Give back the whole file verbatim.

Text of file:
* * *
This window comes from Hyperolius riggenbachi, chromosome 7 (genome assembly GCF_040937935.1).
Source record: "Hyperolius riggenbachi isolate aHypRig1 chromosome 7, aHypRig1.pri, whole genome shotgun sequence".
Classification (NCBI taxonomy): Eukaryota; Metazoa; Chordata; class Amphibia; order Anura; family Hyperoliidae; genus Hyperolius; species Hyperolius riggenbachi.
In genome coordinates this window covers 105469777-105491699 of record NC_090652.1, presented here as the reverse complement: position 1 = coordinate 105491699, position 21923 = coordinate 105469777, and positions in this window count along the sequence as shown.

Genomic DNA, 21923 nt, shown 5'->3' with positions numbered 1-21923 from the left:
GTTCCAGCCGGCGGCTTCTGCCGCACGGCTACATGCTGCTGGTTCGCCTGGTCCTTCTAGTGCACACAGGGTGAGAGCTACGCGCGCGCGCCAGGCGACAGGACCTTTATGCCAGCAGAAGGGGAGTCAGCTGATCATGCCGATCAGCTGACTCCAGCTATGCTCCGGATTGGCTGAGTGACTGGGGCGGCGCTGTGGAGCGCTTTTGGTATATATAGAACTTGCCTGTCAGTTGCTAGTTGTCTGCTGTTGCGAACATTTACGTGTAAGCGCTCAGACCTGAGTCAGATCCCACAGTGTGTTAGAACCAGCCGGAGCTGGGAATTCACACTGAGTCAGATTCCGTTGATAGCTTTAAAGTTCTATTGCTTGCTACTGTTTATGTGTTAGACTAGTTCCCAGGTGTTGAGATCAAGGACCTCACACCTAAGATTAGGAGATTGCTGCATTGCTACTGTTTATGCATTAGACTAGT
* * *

This window comes from Hyperolius riggenbachi, chromosome 7 (genome assembly GCF_040937935.1).
Source record: "Hyperolius riggenbachi isolate aHypRig1 chromosome 7, aHypRig1.pri, whole genome shotgun sequence".
Classification (NCBI taxonomy): Eukaryota; Metazoa; Chordata; class Amphibia; order Anura; family Hyperoliidae; genus Hyperolius; species Hyperolius riggenbachi.
In genome coordinates this window covers 105469777-105491699 of record NC_090652.1, presented here as the reverse complement: position 1 = coordinate 105491699, position 21923 = coordinate 105469777, and positions in this window count along the sequence as shown.

Genomic DNA, 21923 nt, shown 5'->3' with positions numbered 1-21923 from the left:
GTTCCAGCCGGCGGCTTCTGCCGCACGGCTACATGCTGCTGGTTCGCCTGGTCCTTCTAGTGCACACAGGGTGAGAGCTACGCGCGCGCGCCAGGCGACAGGACCTTTATGCCAGCAGAAGGGGAGTCAGCTGATCATGCCGATCAGCTGACTCCAGCTATGCTCCGGATTGGCTGAGTGACTGGGGCGGCGCTGTGGAGCGCTTTTGGTATATATAGAACTTGCCTGTCAGTTGCTAGTTGTCTGCTGTTGCGAACATTTACGTGTAAGCGCTCAGACCTGAGTCAGATCCCACAGTGTGTTAGAACCAGCCGGAGCTGGGAATTCACACTGAGTCAGATTCCGTTGATAGCTTTAAAGTTCTATTGCTTGCTACTGTTTATGTGTTAGACTAGTTCCCAGGTGTTGAGATCAAGGACCTCACACCTAAGATTAGGAGATTGCTGCATTGCTACTGTTTATGCATTAGACTAGT